Germany is home to some of the most innovative and experienced orthopedic specialists. With an aging population, the demand for orthopedic operations in Germany has been steadily increasing, and orthopedic surgeons in Germany have kept up with the challenge. By adopting new technologies and developing new techniques, orthopedic surgeons in Germany provide patients excellent care to ensure they maintain a high quality of life.
“70-year-olds today want to be just as fit as earlier 40-year-olds,” said Professor Dr. Joachim Grifka, Head of Department for Orthopedics at the University Clinic in Bad Abbach, Bavaria. “With new therapy and treatment techniques, we can often make that possible in the realms of the musculoskeletal system.”
A recent government report examined the quality of orthopedic operations in Germany, with promising results.
High patient satisfaction and low rates of complications for joint replacement surgery
Joint replacement operations in Germany are experiencing high rates of patient satisfaction, sinking rates of complications, and are increasingly incorporating new medical technologies for better results, according to a report released by the Federal Association of Medical Technology (BVMed).
The rates of complications associated with traditional hip and knee replacements have been steadily declining for years. This is largely due to the development of new medical technologies, such as minimally invasive procedures, which have shorter recovery times and fewer risks as compared to traditional techniques.
In addition, an independent survey conducted by the Infrastructure and Health Institute (IGES) showed that the majority of patients who received a hip or knee replacement were satisfied with the results of the treatment.
“Important documented quality indicators show us that right now, joint replacement patients nationwide are looked after very well,” said Professor Bertram Häussler, leader of the IGES Institute.
Innovative therapy concepts and new operation techniques
New therapy concepts are being developed and operation techniques perfected by orthopedic surgeons all over Germany, many of which could revolutionize the treatment of joint-related illnesses.
“The trend is clearly moving towards fewer foreign materials and more implementation of endogenous materials, such as with the repair of degenerated joints,” said Dr. Grifka.
Grifka Bad AbbachGrifka’s department is developing cartilage transplants in order to preserve the patient’s own joints, a non-surgical procedure with faster recovery times than traditional joint replacement.
“With the help of naturally-grown cell material from the patient’s own body, more damages in the joints can be repaired with natural substances instead of implants from metal or artificial materials,” he said.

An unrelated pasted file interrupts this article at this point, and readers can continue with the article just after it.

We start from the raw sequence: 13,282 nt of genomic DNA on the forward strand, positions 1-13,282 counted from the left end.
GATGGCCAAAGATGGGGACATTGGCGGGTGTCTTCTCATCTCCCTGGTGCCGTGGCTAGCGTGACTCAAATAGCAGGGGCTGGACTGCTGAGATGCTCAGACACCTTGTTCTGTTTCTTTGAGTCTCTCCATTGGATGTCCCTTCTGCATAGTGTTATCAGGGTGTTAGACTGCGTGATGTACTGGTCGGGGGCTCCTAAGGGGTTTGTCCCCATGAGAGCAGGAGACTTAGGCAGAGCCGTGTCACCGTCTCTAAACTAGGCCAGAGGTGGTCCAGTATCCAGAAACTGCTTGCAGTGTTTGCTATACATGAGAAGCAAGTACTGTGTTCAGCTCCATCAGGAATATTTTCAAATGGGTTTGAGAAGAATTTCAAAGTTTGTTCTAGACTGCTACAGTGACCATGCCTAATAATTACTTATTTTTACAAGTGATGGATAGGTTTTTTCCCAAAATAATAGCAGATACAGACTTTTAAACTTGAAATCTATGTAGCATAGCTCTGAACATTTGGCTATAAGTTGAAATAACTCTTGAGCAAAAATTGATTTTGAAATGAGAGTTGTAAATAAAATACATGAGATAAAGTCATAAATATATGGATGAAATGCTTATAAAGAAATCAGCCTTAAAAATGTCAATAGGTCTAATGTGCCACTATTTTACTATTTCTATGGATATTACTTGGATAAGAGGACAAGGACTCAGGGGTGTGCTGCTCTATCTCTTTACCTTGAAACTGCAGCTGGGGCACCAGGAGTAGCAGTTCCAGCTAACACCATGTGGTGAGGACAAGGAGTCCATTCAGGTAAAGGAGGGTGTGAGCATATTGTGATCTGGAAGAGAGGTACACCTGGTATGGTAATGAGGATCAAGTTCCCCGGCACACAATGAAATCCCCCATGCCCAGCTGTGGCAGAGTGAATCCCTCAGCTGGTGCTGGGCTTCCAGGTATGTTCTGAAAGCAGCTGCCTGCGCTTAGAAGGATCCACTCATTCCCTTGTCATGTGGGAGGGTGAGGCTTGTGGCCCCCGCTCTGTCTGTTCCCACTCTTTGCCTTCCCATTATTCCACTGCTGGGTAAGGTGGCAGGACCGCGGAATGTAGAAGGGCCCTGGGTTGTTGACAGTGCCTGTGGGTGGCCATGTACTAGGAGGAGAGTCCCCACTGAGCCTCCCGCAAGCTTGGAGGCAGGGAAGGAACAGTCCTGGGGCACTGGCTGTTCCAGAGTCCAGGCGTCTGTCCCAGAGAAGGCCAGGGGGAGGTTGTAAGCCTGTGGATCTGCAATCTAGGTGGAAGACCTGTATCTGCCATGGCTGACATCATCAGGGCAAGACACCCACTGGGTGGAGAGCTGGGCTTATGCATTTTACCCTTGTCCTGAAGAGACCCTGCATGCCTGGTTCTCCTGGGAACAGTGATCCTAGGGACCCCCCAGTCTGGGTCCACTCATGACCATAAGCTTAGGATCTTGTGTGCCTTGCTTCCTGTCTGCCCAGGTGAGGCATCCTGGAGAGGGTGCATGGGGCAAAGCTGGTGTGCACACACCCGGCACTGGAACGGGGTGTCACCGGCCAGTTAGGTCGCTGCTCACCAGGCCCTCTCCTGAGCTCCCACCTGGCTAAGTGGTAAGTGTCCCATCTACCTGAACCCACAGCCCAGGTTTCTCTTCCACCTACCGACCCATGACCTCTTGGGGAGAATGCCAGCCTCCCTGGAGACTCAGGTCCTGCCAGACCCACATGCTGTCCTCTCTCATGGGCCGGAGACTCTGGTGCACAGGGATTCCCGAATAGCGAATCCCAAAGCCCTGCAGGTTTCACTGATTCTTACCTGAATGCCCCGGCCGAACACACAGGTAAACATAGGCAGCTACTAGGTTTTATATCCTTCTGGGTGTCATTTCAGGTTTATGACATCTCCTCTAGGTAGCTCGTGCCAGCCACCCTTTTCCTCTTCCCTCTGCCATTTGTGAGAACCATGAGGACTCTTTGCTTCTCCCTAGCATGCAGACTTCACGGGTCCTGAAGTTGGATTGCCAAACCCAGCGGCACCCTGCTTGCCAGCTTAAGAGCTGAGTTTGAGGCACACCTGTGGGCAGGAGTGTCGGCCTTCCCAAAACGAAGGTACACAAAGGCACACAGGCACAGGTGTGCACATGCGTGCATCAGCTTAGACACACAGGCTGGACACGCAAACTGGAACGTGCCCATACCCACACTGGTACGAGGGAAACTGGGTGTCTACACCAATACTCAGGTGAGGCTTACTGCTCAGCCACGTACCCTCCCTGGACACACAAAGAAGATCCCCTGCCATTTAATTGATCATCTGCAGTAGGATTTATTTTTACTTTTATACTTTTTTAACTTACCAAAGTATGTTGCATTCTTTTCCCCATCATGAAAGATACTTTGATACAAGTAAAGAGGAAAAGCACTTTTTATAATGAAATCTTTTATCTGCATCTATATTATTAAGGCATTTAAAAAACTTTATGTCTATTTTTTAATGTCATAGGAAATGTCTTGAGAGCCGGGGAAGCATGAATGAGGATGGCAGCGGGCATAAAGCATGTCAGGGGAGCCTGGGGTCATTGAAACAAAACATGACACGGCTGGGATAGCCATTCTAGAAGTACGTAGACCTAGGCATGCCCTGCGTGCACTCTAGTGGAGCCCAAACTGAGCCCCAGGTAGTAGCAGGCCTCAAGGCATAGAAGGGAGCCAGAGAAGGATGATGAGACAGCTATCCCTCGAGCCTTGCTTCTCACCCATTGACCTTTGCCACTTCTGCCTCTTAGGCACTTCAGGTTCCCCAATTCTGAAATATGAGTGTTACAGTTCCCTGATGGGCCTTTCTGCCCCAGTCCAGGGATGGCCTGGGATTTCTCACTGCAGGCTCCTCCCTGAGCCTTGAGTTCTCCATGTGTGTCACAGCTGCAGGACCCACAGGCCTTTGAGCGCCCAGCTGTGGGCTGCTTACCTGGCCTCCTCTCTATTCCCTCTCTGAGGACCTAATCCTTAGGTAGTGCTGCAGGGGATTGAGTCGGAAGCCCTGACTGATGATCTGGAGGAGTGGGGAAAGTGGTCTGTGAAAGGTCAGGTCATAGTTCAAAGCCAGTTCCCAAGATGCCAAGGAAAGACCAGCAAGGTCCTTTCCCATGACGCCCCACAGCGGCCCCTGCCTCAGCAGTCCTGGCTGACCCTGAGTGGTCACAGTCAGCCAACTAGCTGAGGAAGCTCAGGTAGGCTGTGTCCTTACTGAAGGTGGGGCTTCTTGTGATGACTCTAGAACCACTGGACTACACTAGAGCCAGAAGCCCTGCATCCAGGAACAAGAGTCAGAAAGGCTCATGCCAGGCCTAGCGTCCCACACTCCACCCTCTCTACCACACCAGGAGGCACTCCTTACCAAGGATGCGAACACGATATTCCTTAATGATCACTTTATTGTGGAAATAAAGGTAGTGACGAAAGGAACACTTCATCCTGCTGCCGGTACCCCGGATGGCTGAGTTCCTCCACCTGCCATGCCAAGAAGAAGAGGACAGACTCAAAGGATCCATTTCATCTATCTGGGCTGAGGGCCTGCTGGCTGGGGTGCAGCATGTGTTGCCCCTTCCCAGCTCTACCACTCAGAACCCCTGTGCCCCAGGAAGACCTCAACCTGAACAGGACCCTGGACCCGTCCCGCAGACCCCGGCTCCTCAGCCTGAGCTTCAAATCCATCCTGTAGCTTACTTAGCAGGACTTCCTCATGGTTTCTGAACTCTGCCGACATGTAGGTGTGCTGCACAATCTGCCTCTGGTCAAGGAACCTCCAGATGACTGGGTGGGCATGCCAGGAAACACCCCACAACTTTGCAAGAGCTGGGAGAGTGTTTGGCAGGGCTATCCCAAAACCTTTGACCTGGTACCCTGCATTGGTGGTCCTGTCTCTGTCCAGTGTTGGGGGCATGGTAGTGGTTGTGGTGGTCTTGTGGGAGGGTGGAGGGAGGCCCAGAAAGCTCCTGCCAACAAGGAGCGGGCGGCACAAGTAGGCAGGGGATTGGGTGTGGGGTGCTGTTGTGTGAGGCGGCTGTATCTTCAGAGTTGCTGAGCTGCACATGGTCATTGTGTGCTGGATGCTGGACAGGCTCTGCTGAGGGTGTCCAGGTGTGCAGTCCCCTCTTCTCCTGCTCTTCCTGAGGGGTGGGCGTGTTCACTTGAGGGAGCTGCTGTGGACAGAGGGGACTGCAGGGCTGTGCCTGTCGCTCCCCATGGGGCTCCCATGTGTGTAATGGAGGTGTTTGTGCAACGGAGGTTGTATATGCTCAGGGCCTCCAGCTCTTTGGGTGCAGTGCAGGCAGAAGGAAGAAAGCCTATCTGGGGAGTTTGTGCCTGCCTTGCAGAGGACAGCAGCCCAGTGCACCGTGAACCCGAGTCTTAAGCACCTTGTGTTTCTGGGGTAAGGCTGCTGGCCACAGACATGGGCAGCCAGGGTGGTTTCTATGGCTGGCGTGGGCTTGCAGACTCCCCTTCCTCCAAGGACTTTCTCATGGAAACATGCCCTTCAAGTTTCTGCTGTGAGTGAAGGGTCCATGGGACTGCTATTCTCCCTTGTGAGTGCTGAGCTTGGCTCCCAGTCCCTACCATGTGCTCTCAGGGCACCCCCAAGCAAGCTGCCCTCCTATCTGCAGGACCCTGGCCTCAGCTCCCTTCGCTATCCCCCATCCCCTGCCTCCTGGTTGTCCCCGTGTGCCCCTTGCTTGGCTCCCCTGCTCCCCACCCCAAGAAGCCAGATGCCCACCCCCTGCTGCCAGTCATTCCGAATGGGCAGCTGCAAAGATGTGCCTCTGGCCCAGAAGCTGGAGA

If a surgical procedure is unavoidable, patients in Germany are already benefiting from new advancements in operation techniques. Minimally invasive procedures are now standard in Germany for many types of surgery, resulting in fewer complications, shorter recovery times and less scarring. Computer technology allows artificial joints to be implanted with precision down to the millimeter, which provides patients an optimal fit and results in longer durability. And some German clinics have introduced custom-sized knee implants made from a 3D printer to provide patients the best possible fit.
New materials for traditional joint replacements
German hospitals have been proactive in adopting new medical technologies as they become available. Especially for hip replacements, there is a notable trend in phasing out traditional materials for new, more effective technologies. For example, there has been a growing trend towards adopting cement-free and press fit hip implants, which may be a better treatment option for many patients than traditional cemented implants. And for tribological pairings, a growing number of surgeons are adopting high-quality, abrasion-proof ceramic-on-ceramic pairings, and the less sturdy metal-on-metal devices are no longer in use.
Many German orthopedic surgeons are competent in both traditional and innovative surgical techniques, and they use expert diagnostic methods to determine which technique is best for each patient.
A bright future for orthopedics
With Germany’s aging population, it should not come as a surprise that hip and knee joint replacements are becoming the most widely-performed surgical procedures in the country today. In 2014, hip and knee joint replacements made up 1.4 percent and .9 percent respectively of all fully inpatient operations in Germany, according to the BVMed report.
“Increasingly more people will live not only longer, but also more actively with a joint replacement,” said Prof. Heiko Reichel, President of the German Society for Orthopedic and Emergency Surgery (DGOU). “Therefore we need efforts to ensure quality treatments, even in the near future."